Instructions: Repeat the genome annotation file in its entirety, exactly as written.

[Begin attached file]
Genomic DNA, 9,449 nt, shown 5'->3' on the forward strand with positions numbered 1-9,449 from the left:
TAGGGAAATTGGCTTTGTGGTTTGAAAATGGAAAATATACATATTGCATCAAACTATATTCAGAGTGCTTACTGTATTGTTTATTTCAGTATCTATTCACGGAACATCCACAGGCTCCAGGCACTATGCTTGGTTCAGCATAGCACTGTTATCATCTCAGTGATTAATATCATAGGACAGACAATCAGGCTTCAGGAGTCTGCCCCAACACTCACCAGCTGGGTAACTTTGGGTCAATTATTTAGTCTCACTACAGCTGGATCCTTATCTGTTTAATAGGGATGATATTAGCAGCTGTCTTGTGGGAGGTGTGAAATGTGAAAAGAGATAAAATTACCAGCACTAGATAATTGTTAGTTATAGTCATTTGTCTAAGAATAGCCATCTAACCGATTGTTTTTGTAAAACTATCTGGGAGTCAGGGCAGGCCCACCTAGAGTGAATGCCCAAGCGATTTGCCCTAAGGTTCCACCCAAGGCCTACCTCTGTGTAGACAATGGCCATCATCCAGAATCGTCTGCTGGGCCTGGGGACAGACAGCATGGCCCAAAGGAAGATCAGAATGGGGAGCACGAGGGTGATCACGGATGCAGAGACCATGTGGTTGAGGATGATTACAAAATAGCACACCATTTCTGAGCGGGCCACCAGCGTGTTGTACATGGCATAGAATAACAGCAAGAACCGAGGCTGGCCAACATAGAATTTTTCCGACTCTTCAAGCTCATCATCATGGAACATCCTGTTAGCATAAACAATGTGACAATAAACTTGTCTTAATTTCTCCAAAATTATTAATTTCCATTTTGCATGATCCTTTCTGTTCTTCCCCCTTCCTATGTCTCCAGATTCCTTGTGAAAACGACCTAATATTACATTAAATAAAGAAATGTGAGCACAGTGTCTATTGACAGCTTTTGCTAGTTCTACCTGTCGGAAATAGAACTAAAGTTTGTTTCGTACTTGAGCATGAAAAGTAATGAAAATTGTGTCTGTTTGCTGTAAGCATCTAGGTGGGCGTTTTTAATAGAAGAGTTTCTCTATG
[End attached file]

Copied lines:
Genomic DNA, 9,449 nt, shown 5'->3' on the forward strand with positions numbered 1-9,449 from the left:
TAGGGAAATTGGCTTTGTGGTTTGAAAATGGAAAATATACATATTGCATCAAACTATATTCAGAGTGCTTACTGTATTGTTTATTTCAGTATCTATTCACGGAACATCCACAGGCTCCAGGCACTATGCTTGGTTCAGCATAGCACTGTTATCATCTCAGTGATTAATATCATAGGACAGACAATCAGGCTTCAGGAGTCTGCCCCAACACTCACCAGCTGGGTAACTTTGGGTCAATTATTTAGTCTCACTACAGCTGGATCCTTATCTGTTTAATAGGGATGATATTAGCAGCTGTCTTGTGGGAGGTGTGAAATGTGAAAAGAGATAAAATTACCAGCACTAGATAATTGTTAGTTATAGTCATTTGTCTAAGAATAGCCATCTAACCGATTGTTTTTGTAAAACTATCTGGGAGTCAGGGCAGGCCCACCTAGAGTGAATGCCCAAGCGATTTGCCCTAAGGTTCCACCCAAGGCCTACCTCTGTGTAGACAATGGCCATCATCCAGAATCGTCTGCTGGGCCTGGGGACAGACAGCATGGCCCAAAGGAAGATCAGAATGGGGAGCACGAGGGTGATCACGGATGCAGAGACCATGTGGTTGAGGATGATTACAAAATAGCACACCATTTCTGAGCGGGCCACCAGCGTGTTGTACATGGCATAGAATAACAGCAAGAACCGAGGCTGGCCAACATAGAATTTTTCCGACTCTTCAAGCTCATCATCATGGAACATCCTGTTAGCATAAACAATGTGACAATAAACTTGTCTTAATTTCTCCAAAATTATTAATTTCCATTTTGCATGATCCTTTCTGTTCTTCCCCCTTCCTATGTCTCCAGATTCCTTGTGAAAACGACCTAATATTACATTAAATAAAGAAATGTGAGCACAGTGTCTATTGACAGCTTTTGCTAGTTCTACCTGTCGGAAATAGAACTAAAGTTTGTTTCGTACTTGAGCATGAAAAGTAATGAAAATTGTGTCTGTTTGCTGTAAGCATCTAGGTGGGCGTTTTTAATAGAAGAGTTTCTCTATG